Eva Knott 7:43 p.m., April 15
Roberts 2014 Re-election Bid Funded by North County Cash
Barely done defending his seat in 2010, county supervisor Ron Roberts spent the first six months of this year raising money for a re-election bid three years hence, according to a recent disclosure filing for his new committee, Ron Roberts for Supervisor 2014.
Though forced into a November runoff, Republican Roberts handily beat Democrat Steve Whitburn for a fifth term in 2010.
In June 2010, County voters approved term limits for supervisors by an overwhelming vote of 68.9 percent, but the two term limit doesn't apply retroactively, allowing incumbent Roberts to seek an additional two terms of four years each if he can convince voters to re-elect him.
Until earlier this month, it looked like supervisors would adopt a county-wide redistricting plan widely viewed as bolstering Roberts's traditional base of mainstream Republican support. But protests by the American Civil Liberties Union and others, including former San Diego city attorney Mike Aguirre, about the legality of the mapping process led the board to delay the plan's adoption.
A revised version of the county maps is now due to be heard by the supervisors on September 6.
When and wherever he runs, it appears Roberts has a head start on building a well-greased re-election machine. Through the end of June, he raised a total of $6,500, paying Rancho Santa Fe-based fundraiser Dorsee Productions $1500 and San Francisco's Sutton Law Firm, a campaign and political law specialist, $1,681.
For the bulk of his contributions, according to the filing, Roberts turned to David Du, chief executive officer of North County's DDH Enterprise, who gave $500. DDH's CEO Mike Sweeney also gave $500, as did Jason Zhi Chen, DDH's human resources executive; Jenny Tuyet Du, the company controller; and president Danny K. Du. DDH director Hanh Du also gave $500; production manager Co Kien Du gave $250. Linda Sweeney gave $500. James Nguyen, Dutek production supervisor, gave $250.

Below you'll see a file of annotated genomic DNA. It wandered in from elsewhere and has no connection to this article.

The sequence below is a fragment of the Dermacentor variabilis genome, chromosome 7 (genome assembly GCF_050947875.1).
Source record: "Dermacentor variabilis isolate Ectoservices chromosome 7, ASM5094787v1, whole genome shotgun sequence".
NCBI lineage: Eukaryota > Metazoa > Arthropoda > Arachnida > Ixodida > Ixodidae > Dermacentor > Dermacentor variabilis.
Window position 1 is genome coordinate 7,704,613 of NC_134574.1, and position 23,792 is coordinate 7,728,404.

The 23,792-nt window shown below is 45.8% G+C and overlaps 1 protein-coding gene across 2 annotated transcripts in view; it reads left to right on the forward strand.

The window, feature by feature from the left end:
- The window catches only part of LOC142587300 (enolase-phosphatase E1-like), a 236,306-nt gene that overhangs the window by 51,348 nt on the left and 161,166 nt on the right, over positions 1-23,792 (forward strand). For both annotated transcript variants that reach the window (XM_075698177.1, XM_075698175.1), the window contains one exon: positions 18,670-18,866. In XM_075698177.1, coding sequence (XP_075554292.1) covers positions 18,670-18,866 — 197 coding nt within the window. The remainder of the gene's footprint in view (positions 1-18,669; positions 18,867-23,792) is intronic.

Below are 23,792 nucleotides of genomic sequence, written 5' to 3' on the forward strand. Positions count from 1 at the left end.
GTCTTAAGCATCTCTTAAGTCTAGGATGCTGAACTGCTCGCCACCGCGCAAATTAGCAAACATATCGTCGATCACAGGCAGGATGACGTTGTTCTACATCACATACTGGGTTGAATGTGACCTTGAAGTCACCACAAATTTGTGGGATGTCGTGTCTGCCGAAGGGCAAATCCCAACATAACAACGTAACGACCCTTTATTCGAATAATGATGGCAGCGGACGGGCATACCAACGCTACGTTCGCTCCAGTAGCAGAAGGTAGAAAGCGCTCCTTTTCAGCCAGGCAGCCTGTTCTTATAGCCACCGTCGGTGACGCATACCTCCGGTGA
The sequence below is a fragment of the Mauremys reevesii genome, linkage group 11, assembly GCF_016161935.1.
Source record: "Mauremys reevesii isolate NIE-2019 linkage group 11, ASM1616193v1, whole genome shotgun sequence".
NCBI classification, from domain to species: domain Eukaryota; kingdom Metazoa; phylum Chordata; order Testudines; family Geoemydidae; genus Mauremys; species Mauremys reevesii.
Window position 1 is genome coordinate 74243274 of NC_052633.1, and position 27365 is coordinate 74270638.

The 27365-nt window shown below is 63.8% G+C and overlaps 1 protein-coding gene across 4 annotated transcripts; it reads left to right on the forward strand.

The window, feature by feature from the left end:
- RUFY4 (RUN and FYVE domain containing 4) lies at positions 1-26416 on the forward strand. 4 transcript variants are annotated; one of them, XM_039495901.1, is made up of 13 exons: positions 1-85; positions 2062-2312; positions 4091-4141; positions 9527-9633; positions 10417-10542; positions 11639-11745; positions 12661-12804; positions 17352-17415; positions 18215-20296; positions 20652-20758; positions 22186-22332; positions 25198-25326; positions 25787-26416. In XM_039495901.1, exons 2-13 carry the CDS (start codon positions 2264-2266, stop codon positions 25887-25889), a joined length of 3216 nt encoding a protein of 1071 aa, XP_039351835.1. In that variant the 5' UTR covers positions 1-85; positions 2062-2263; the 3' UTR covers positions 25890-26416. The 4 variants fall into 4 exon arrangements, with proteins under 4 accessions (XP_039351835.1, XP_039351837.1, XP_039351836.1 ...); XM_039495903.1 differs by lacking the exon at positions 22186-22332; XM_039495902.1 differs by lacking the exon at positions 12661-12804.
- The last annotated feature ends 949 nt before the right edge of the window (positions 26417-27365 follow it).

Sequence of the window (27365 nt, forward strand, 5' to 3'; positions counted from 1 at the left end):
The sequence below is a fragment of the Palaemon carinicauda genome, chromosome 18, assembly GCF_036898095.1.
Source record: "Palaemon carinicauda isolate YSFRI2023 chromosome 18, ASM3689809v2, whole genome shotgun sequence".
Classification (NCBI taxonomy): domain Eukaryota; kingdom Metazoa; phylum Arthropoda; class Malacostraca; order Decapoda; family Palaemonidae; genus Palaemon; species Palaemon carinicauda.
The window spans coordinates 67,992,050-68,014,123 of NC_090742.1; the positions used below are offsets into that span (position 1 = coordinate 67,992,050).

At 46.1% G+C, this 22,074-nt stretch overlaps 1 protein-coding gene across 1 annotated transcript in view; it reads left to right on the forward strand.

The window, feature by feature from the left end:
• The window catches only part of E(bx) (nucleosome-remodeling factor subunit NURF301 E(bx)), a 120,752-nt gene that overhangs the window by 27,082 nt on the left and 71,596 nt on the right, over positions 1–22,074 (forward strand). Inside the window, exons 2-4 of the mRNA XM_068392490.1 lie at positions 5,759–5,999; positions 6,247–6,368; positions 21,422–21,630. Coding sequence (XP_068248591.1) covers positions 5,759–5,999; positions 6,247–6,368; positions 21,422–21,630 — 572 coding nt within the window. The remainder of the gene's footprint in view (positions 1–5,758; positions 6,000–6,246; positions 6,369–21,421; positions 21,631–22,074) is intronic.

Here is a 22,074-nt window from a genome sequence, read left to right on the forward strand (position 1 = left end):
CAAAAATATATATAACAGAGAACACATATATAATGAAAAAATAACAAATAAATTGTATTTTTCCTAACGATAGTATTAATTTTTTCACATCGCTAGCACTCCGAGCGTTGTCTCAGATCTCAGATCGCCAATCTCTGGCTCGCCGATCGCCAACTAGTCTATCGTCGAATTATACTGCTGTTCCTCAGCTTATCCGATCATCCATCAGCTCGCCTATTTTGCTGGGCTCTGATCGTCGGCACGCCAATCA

Sally Tsui Wong-Avery, principal at the Chinese School-San Diego, gave $500, as did Juan A. Chong, retired, and Abraham To, a social worker with the county.
Ted Roth of Rancho Santa Fe, the investment banker and managing director of Roth Capital Partners also kicked in $500.
According to its website: "DDH Enterprise is a privately held corporation owned and operated by the Du family. Incorporated in 1988, DDH began servicing local clients in the manufacturing of cables and wire harnesses in a small facility in Vista, CA.
"In 1996 DDH moved into the current facility at 2220 oak Ridge Way in Vista. In 1999, the Du family incorporated Dutek, a printed circuit board assembly house also in Vista, CA."
"DDH also opened a cable/wire harness assembly facility in Xiamen and a PC board assembly company in Beijing, China," according to the website of the Confucius Institute at SDSU, where David Du serves on the advisory board. "He was the only one in San Diego personally invited by [the] Chinese Government to attend the 2008 Beijing Olympics closure ceremony."
During last year's campaign, Roberts, who is also member of the Confucius Institute's advisory board, was attacked by Whitburn for taking six Chinese trade trips paid for by the San Diego World Trade Center, partially subsidized by county money approved by Roberts.
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